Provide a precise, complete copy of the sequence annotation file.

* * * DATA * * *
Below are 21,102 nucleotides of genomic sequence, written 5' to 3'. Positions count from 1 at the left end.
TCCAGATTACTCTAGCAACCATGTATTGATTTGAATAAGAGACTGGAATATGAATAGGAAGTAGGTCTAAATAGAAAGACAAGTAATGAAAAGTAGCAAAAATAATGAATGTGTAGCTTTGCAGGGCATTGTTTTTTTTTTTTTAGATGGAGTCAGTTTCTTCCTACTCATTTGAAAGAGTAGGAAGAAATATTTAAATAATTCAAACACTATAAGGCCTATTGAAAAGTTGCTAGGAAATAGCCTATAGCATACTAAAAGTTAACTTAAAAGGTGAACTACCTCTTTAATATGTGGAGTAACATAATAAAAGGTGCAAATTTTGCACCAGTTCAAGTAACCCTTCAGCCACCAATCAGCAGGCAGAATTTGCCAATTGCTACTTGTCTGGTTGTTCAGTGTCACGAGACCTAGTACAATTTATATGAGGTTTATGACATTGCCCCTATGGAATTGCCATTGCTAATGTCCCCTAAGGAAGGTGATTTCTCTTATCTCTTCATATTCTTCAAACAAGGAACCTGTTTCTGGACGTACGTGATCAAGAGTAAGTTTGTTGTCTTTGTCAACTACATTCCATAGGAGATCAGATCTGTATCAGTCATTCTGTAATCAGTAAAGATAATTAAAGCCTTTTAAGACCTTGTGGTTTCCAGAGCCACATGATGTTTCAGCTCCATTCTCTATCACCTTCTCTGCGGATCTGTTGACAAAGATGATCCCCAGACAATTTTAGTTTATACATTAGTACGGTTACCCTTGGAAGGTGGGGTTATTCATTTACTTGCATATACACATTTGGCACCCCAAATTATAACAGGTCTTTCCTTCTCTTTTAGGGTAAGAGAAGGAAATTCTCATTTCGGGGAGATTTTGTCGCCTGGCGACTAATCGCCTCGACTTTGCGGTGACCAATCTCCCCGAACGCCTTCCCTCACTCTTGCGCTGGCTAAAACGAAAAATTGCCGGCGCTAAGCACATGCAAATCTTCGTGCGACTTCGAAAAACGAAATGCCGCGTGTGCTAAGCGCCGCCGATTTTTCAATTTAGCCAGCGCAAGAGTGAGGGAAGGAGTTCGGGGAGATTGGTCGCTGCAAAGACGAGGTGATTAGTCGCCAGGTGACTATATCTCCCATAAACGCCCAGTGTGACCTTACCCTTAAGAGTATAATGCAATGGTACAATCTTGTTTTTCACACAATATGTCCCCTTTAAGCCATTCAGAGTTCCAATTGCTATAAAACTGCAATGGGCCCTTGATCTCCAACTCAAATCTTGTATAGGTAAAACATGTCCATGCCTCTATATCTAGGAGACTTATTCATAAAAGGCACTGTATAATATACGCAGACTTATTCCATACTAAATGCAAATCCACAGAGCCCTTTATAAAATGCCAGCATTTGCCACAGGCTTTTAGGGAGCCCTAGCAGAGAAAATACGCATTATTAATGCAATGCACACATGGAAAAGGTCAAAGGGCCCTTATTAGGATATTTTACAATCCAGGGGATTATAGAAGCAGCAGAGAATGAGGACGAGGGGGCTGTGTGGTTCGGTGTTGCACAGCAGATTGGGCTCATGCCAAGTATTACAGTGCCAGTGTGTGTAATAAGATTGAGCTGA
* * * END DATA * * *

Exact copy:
Below are 21,102 nucleotides of genomic sequence, written 5' to 3'. Positions count from 1 at the left end.
TCCAGATTACTCTAGCAACCATGTATTGATTTGAATAAGAGACTGGAATATGAATAGGAAGTAGGTCTAAATAGAAAGACAAGTAATGAAAAGTAGCAAAAATAATGAATGTGTAGCTTTGCAGGGCATTGTTTTTTTTTTTTTAGATGGAGTCAGTTTCTTCCTACTCATTTGAAAGAGTAGGAAGAAATATTTAAATAATTCAAACACTATAAGGCCTATTGAAAAGTTGCTAGGAAATAGCCTATAGCATACTAAAAGTTAACTTAAAAGGTGAACTACCTCTTTAATATGTGGAGTAACATAATAAAAGGTGCAAATTTTGCACCAGTTCAAGTAACCCTTCAGCCACCAATCAGCAGGCAGAATTTGCCAATTGCTACTTGTCTGGTTGTTCAGTGTCACGAGACCTAGTACAATTTATATGAGGTTTATGACATTGCCCCTATGGAATTGCCATTGCTAATGTCCCCTAAGGAAGGTGATTTCTCTTATCTCTTCATATTCTTCAAACAAGGAACCTGTTTCTGGACGTACGTGATCAAGAGTAAGTTTGTTGTCTTTGTCAACTACATTCCATAGGAGATCAGATCTGTATCAGTCATTCTGTAATCAGTAAAGATAATTAAAGCCTTTTAAGACCTTGTGGTTTCCAGAGCCACATGATGTTTCAGCTCCATTCTCTATCACCTTCTCTGCGGATCTGTTGACAAAGATGATCCCCAGACAATTTTAGTTTATACATTAGTACGGTTACCCTTGGAAGGTGGGGTTATTCATTTACTTGCATATACACATTTGGCACCCCAAATTATAACAGGTCTTTCCTTCTCTTTTAGGGTAAGAGAAGGAAATTCTCATTTCGGGGAGATTTTGTCGCCTGGCGACTAATCGCCTCGACTTTGCGGTGACCAATCTCCCCGAACGCCTTCCCTCACTCTTGCGCTGGCTAAAACGAAAAATTGCCGGCGCTAAGCACATGCAAATCTTCGTGCGACTTCGAAAAACGAAATGCCGCGTGTGCTAAGCGCCGCCGATTTTTCAATTTAGCCAGCGCAAGAGTGAGGGAAGGAGTTCGGGGAGATTGGTCGCTGCAAAGACGAGGTGATTAGTCGCCAGGTGACTATATCTCCCATAAACGCCCAGTGTGACCTTACCCTTAAGAGTATAATGCAATGGTACAATCTTGTTTTTCACACAATATGTCCCCTTTAAGCCATTCAGAGTTCCAATTGCTATAAAACTGCAATGGGCCCTTGATCTCCAACTCAAATCTTGTATAGGTAAAACATGTCCATGCCTCTATATCTAGGAGACTTATTCATAAAAGGCACTGTATAATATACGCAGACTTATTCCATACTAAATGCAAATCCACAGAGCCCTTTATAAAATGCCAGCATTTGCCACAGGCTTTTAGGGAGCCCTAGCAGAGAAAATACGCATTATTAATGCAATGCACACATGGAAAAGGTCAAAGGGCCCTTATTAGGATATTTTACAATCCAGGGGATTATAGAAGCAGCAGAGAATGAGGACGAGGGGGCTGTGTGGTTCGGTGTTGCACAGCAGATTGGGCTCATGCCAAGTATTACAGTGCCAGTGTGTGTAATAAGATTGAGCTGA